Local land trust looks to protect Burke Bay Estuary in Brownsville

Local land trust looks to protect Burke Bay Estuary in Brownsville

Property owners donated the $135,000 property to land trust, donations needed for additional costs

The Great Peninsula Conservancy recently announced that the property owners of the Burke Bay Estuary in Brownsville have decided to donate the $135,000 property to the land trust.

For years, a group of Brownsville residents have been keeping tabs on the vacant properties surrounding the estuary, according to a release from the conservancy. The GPC will now conserve the 27-acre property as a nature preserve for the benefit of people and wildlife.

“This project has been a long time coming,” GPC Executive Director Nathan Daniel said. “It goes all the way back before Great Peninsula Conservancy was formed in 2000 with the conglomeration of four regional land trusts. More recently, the owners approached Great Peninsula Conservancy in 2017 to restart the conversation.”

Daniel said that he met with Art Schick, a local organizer for the project, when he started four months ago.

“Art took me on a tour of the Burke Bay area and got me excited about the idea. Since then we’ve been making sure all of our proverbial ducks are in a row and that we are ready to start a community-based fundraising campaign in earnest.”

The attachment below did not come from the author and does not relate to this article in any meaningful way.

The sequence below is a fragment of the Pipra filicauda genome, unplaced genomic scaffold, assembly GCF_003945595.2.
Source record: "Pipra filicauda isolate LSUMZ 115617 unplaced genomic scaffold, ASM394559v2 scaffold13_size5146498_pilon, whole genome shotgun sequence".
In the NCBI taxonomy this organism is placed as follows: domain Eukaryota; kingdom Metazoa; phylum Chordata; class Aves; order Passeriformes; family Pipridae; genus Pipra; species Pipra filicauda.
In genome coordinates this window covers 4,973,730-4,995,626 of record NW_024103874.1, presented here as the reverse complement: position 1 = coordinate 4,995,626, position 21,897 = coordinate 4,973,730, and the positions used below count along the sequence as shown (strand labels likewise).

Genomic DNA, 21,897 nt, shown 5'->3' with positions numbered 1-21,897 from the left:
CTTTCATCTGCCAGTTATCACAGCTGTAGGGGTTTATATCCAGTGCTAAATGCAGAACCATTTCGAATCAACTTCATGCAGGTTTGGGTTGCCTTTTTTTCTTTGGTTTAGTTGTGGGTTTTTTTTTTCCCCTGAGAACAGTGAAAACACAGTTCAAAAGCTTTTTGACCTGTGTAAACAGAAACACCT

The property has nearly 1,300 feet of shoreline on the estuary and a dense tree canopy with native plants that provide habitat for birds, deer, and river otter. The estuary is used by five different species of salmon and trout, including endangered steelhead trout and chinook salmon. The GPC aims to help advance regional recovery goals for southern resident killer whales, who rely on chinook salmon to survive.

Daniel said that today there are only about one-third as many chinook salmon as there were in the early ’90s.

“This project will protect estuary habitat important to chinook salmon, which will help ensure that more juvenile chinook survive their highly vulnerable early years and head out into the Puget Sound where they can then provide a food source for killer whales,” he said.

“The marine waters just beyond Burke Bay are designated critical habitat for Puget Sound southern resident killer whales.”

The land trust is partnering with the group of Brownsville residents to help raise the remaining funds needed to purchase the land. An additional $40,000 will cover the costs associated with closing, title insurance, a boundary survey, and the stewardship funds that will ensure the protection of the land in perpetuity, according to the GPC.

“I think most people understand that protecting vital pieces of the Puget Sound ecosystem, such as this, are not only essential to maintaining diverse, healthy wildlife populations, they are also important to maintaining the health of the local economy,” Daniel said. “After this property is preserved, we can use it as an anchor to possibly expand the zone of protection around the estuary.”

If the fundraising goal is met for the GPC to purchase this property, Daniel said he’d like to use it as a learning environment for local students.

“As our organization grows, I’d like to see us use this property and others like it as learning laboratories where local students can help us collect baseline and then longitudinal data to quantitatively gauge change over time,” he said. “The number of community science projects we can do on a property like this are endless.”

To learn more or to donate to the campaign, stop by Great Peninsula Conservancy’s booth during Brownsville Appreciation Day Saturday, Sept. 28 or visit greatpeninsula.org.

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